Man reacting to heartburn caused by acid reflux

Acid Reflux: Causes & Symptoms

What is acid reflux?
What are the symptoms of acid reflux?
What causes acid reflux?

What is acid reflux?

Acid reflux is the reverse passage of gastric contents into the oesophagus (‘food pipe’) which can cause heartburn. The terms are often used interchangeably, but acid reflux is the actual action of part of the stomach contents traveling back up the oesophagus (sometimes into the throat and even into the mouth), while heartburn is the uncomfortable feeling as a result of that action.

If you have frequent acid reflux, you may have acid reflux disease. Acid reflux disease and Gastro Oesophageal Reflux Disease (GORD or GERD) are the same thing. It might sound scary, but in most cases GORD is not a serious condition and is experienced by one in ten people every day. However persistent episodes can damage the lining of the oesophagus, so have a chat with your GP or pharmacist if you’re at all concerned.

Spicy curry with hot chillies on table

What are the symptoms of acid reflux?

Acid reflux can be pain free, but it can cause:

  • A burning sensation or heat in your chest or throat usually after eating
  • A hot sour or salty tasting fluid in the back of your throat and difficulty swallowing
  • Pressure behind the breastbone
  • Feeling bloated
  • Needing to burp
  • Feeling/being sick (nausea)
  • Cramps
  • Bad breath
  • Hiccups

I get a burning feeling in my chest and the back of my throat sometimes after eating late at night.

What causes acid reflux?

At the entrance to your stomach is a ring of muscle or a valve called the sphincter muscle. It is supposed to open to allow food to pass through, and close afterwards. If it doesn’t close properly or opens too often, then acid from the stomach could escape.

Acid reflux normally happens when we eat certain foods. Fried or greasy foods, high fat meats and whole milk dairy products can cause the valve to relax. Caffeinated drinks, coffee, alcohol and spicy foods can all stimulate excess acid production. Eating large meals, lying down straight after eating or snacking close to bedtime are common triggers of reflux.

Being overweight means you can be more likely to suffer from reflux because of increased pressure on your stomach, which can force open the valve after a meal.

Some people find acid reflux is worse when they are stressed.

Acid reflux also happens due to a weakness of the sphincter muscle, or when the stomach produces too much acid and not enough protective mucous. There is also something called a hiatus hernia; due to a gap in the diaphragm, parts of the stomach can move into the chest which increases the risk of reflux.

Taking pain relievers such as ibuprofen, some muscle relaxers, or blood pressure medications can also stimulate acid reflux.

Mixed meat being grilled on a barbecue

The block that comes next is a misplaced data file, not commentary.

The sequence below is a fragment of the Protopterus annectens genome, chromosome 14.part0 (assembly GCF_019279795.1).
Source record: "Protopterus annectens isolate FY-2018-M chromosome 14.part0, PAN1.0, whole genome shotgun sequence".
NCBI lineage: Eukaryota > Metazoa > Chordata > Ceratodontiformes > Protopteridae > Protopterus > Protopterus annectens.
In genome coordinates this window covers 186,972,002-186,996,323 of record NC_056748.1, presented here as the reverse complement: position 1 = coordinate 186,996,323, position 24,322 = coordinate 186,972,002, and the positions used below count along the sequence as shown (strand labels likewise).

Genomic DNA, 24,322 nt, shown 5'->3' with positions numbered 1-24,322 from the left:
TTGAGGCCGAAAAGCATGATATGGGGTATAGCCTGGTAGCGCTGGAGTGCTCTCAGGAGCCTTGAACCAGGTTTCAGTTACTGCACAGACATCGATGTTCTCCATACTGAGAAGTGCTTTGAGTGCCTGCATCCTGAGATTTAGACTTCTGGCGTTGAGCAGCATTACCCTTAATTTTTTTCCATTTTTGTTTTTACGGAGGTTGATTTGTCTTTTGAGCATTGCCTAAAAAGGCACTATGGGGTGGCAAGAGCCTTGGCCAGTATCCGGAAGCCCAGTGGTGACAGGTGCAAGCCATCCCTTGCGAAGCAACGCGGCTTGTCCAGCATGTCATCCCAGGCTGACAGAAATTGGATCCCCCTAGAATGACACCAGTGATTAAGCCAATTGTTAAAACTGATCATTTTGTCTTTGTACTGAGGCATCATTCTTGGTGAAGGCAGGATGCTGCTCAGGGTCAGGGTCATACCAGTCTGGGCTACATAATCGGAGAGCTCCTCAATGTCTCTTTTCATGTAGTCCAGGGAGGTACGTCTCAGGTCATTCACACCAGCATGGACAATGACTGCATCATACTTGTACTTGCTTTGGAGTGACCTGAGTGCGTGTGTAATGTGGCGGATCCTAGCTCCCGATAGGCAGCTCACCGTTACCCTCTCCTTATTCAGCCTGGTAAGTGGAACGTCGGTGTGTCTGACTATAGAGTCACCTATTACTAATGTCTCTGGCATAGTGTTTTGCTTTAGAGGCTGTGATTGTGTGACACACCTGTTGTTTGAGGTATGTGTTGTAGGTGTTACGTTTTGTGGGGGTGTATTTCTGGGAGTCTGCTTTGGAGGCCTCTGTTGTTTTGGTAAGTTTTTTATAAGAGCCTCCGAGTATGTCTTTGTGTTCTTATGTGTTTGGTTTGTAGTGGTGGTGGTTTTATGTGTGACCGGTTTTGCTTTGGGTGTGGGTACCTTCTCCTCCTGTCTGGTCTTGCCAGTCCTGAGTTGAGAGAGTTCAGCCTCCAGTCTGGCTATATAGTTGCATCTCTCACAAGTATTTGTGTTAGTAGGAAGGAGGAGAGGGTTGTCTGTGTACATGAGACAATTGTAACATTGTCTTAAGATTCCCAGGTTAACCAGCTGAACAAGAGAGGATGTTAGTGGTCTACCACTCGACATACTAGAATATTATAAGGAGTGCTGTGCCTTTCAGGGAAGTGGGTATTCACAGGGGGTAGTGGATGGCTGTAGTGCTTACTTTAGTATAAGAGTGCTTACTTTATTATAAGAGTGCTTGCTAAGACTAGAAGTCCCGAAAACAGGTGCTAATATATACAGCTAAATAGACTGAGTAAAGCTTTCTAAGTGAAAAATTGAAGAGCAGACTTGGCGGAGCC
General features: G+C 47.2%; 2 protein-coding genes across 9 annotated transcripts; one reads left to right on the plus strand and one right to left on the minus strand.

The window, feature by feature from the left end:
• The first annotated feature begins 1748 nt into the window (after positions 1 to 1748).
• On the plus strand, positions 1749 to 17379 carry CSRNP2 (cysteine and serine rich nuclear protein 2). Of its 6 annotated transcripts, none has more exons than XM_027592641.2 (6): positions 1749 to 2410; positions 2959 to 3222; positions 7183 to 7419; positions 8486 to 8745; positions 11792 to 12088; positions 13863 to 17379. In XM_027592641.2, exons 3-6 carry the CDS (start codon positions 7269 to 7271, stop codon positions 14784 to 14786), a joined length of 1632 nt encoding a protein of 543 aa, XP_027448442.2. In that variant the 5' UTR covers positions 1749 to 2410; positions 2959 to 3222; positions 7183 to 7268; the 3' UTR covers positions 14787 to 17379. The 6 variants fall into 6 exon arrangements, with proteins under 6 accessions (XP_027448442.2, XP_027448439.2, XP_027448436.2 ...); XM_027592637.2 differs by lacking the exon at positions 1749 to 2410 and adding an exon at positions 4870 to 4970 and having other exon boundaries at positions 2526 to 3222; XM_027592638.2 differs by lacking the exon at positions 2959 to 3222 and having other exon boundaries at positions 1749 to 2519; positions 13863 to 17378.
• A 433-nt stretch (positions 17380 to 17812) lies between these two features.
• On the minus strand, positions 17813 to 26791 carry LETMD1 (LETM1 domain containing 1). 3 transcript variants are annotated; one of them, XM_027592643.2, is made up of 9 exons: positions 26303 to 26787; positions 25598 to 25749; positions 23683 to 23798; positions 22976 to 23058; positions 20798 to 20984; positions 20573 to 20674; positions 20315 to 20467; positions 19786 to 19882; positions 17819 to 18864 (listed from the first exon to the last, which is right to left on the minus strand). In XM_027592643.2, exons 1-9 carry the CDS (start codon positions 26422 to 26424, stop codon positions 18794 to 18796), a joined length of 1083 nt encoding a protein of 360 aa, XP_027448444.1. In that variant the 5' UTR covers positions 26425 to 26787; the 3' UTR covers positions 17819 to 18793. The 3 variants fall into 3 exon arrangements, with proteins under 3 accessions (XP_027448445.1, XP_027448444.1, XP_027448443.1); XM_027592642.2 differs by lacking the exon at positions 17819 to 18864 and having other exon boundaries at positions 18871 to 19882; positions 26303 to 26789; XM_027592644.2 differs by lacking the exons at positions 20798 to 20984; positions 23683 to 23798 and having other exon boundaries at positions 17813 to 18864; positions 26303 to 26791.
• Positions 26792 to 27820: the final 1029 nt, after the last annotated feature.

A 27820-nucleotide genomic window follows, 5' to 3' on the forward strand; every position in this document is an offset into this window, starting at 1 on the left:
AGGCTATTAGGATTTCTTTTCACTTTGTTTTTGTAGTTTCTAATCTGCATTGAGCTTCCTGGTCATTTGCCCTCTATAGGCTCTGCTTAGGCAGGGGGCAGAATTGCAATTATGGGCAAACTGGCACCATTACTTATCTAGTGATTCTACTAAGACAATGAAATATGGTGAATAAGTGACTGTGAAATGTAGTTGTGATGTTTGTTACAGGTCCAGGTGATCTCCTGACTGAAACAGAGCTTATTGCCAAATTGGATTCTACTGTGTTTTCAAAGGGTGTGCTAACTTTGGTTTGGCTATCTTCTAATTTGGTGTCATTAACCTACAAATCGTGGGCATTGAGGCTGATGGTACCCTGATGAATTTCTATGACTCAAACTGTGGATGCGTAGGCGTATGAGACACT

Suffering from acid reflux? Read some treatment tips to help relieve the symptoms of acid reflux.

  • Breakfasts on the go: simple and healthy recipes and ideas
  • Is there a difference between acid reflux and indigestion?
  • Tips to combat stress
  • Heartburn triggers
Three healthy breakfast juices made with fruit and vegetables

Breakfasts on the go: simple and healthy recipes and ideas

Breakfast is widely regarded as the most important meal of the day - but many of us skip it because we'd rather push the snooze button and have an extra five minutes in bed.

However, just because your morning routine is more rushed than relaxed, doesn’t mean you can’t have a healthy breakfast.

Rennie Peppermint takes a look at the best breakfasts you can prepare in a flash and grab as you run out the door to catch your bus…

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Woman holding painful chest in reaction heartburn

Is there a difference between acid reflux and indigestion?

Quite often, the terms acid reflux and indigestion are used interchangeably without fully understanding the differences between the two.

There are in fact a number of differences between the two as indigestion is not, as many believe, just a milder form of acid reflux.

Rennie have taken the time to look into the two issues, and have put together this guide to allow you to understand the differences for yourself.

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Young couple walking together in the sun

Tips to combat stress

Stress can be a major contributor to heartburn or indigestion – which is all the more reason to adopt healthy ways of dealing with stress.

Thankfully, finding new ways to cope and relax doesn’t have to involve spending large amounts of time or money, there are plenty of things you can start doing today to relieve the stress in your life.

Rennie takes a look at some of the best things you can do to ease the tension…

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Chillie spice, powder and dried chillies on table

Heartburn triggers

Heartburn is an extremely uncomfortable experience that affects thousands of people across Ireland on a daily basis.

Also known as acid reflux, heartburn is a burning sensation in the chest that occurs as a result of stomach acid rising up into the oesophagus.

Heartburn symptoms can also range from burning in the chest to a sour acidic taste in the back of throat and is often triggered by foods many of us eat on a daily basis.

Read more